About Me

 

malissasmith.ahistoryofwomensboxing-1My name is Malissa Smith.

I am an author and women’s boxing historian.

My love affair with boxing began as a young girl, but wasn’t realized fully until I walked myself into Gleason’s Gym in January of 1997 and began to train.

While I’ve never competed, per se, I have had to test myself beyond my limits to face the truths that come when one lives fully in the moment. And really, there is nothing like a punch in the mouth to understand what it means to be awake. 

Boxing not only awakened me, but truly uncaged my soul bringing me to the other passion in my life, writing. 

I am the author of A History of Women’s Boxing, the first comprehensive history of the sport published by Rowman & Littlefield in June 2014.

It is also why I continue to write the Girlboxing blog which has been a labor of love since I first started it back in October 2010. 

My current boxing related activities include:

International Boxing Hall of Fame – Selection Committee Member and Voting Member for the Women’s Modern Boxers and Women’s Trailblazer Boxers induction categories.

International Women’s Boxing Hall of Fame –  Board Member

Ring Magazine – Women’s Boxing Ratings Committee Member

I am a co-host for the WAAR Room a weekly conversation about topics in boxing and sports justice with Chris Baldwin and Eddie Goldman. The show is available on YouTube’s popular WAAR Sports Channel and be sure to hit the “Like” and “Subscribe” buttons!. 

I make regular appearances on boxing podcasts and related shows to talk about the sport. (See Media page for links to latest appearances.)

My public appearances also feature discussions of boxing, women’s empowerment, mentoring, and related topics. My most recent appearance was at the 8th Annual International Women’s Boxing Hall of Fame induction event at the Orleans Casino in Las Vegas on August 14, 2021. I had the honor of presenting the awards to the 2020 and 2021 Inductees and Special Awardees.

Feel free to comment, pontificate and send in ideas!

And if you want to get in touch, my email is:

Social Media Contacts below:

© 2010-2021 Malissa Smith All rights reserved.

40 thoughts on “About Me

  1. knock out digest

    ive been looking for your address here but I cant find. i love your articles and hopefully we post it at the site also.

    thanks

    Reply
  2. Terri Moss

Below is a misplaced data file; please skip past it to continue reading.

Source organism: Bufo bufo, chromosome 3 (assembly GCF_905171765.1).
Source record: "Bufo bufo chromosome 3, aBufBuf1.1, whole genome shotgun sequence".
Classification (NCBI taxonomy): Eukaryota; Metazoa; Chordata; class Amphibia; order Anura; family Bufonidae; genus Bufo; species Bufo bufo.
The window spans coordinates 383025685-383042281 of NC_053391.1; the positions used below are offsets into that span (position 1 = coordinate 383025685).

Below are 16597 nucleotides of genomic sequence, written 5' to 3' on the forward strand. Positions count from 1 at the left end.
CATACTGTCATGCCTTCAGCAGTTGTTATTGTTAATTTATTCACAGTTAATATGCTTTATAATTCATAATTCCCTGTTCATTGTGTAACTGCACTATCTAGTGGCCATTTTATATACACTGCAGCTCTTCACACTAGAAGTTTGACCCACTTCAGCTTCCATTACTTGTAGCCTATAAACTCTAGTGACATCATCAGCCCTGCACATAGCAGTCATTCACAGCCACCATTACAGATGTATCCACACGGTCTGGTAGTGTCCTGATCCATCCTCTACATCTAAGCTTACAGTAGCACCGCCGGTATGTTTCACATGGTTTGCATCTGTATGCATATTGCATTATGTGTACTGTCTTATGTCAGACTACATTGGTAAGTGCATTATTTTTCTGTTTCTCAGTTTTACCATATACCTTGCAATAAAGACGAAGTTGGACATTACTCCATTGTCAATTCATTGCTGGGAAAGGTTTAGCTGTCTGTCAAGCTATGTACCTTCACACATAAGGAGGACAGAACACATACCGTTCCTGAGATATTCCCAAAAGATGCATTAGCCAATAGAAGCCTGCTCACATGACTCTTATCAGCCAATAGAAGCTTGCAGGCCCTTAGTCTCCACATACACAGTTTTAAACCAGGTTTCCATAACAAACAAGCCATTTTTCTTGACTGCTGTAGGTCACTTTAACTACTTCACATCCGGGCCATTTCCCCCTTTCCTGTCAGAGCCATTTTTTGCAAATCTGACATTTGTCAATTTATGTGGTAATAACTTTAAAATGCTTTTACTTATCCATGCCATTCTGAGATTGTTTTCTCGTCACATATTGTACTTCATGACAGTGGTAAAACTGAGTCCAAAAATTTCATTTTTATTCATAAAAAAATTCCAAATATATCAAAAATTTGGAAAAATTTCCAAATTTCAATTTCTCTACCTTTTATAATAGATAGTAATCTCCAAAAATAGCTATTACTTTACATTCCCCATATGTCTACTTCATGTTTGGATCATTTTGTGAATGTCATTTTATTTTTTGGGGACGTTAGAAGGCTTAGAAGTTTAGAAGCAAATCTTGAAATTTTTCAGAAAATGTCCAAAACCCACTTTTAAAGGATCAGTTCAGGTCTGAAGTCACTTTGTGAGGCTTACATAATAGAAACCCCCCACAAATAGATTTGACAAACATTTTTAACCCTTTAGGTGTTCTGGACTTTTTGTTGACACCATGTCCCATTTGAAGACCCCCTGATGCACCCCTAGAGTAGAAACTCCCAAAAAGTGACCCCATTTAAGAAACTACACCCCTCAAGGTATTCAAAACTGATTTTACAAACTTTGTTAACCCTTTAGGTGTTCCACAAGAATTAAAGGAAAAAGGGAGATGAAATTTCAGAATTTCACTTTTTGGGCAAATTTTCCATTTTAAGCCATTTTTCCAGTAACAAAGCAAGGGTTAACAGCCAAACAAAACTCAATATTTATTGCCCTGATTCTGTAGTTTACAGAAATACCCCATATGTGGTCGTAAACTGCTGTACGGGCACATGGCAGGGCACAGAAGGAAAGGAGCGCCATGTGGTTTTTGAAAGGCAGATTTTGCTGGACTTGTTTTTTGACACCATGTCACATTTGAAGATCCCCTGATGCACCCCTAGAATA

Hi Melissa!
    I have been meaning to write, but the show had me so busy. Thank you for all of your GREAT coverage and the stories on Lisa and Mischa! Its a pleasure to have a fellow female pugilist working for the good of the sport! I hope to meet you one day, and I want to import your blog into mine. 🙂 You don’t mind do you? I’ve been neglecting my blog, but its about to get going again.

    -Terri Moss

    Reply
      1. Emily Goes Boxing

        Thank you SO much for adding me to the link page!
        I will add you to mine when I figure out how to do such a thing.
        (I just bought my first cell phone-to give you an idea how behind I am)

  3. rebecca @ altared spaces

    I met you at Margaret’s site. You left a comment about “There were no mirrors in My Nana’s House.” This is my all-time favorite Sweet Honey in the Rock song.

    I know next to nothing about boxing, but I’m here, reading your site expanding my brain and my world. Thank you for your writing and for letting me see women and boxing from a whole new light. I had never thought about these things in this way. This is why I adore the exchange of ideas blogging brings. I am enlightened by your words and my world expands.

    Thank you.

    Reply
    1. Girlboxing Post author

      Rebecca,

      Thank you for your very kind words. “There were no mirrors in my Nana’s house” is my favorite song from Sweet Honey in the Rock too. More than uplifting it seems to paint an entire world that encompasses passion and imagination.

      Boxing holds out similar possibilities to me. For women in particular, the parameters of the sport seem to take on additional meanings, wherein each woman who approaches it has to do so consciously, much as women who embrace other martial arts and even athleticism that falls outside of the boundaries of what is viewed as normative. I came to this late in my life having eschewed all sports, running, aerobics and so on with a Manhattanite’s effete dismissal, but did I ever miss out! Having come to it now, I love sharing the complexities of the personal saga, as well as putting out small brush strokes that like quick sketches give the sense of what women’s boxing is all about as a global experience.

      I really appreciate what you’ve written and love forward to exploring your blog — http://www.alterspaces.com.

      All the Best!!!

      Reply
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  6. Pattie Crider

    I enjoyed your blog that I just stumbled across. I enjoyed boxing in my late twenties into thirties but just for fun and exercise. That’s how I came up with my email address years ago and more recently my blog. My blog is about my experience in college as an alternative student and my unfortunate experience as a fighter in the divorce ring.

    Keep blogging when your gloves are off!

    Pattie girlboxer1970

    Reply
  7. ashleysbigblog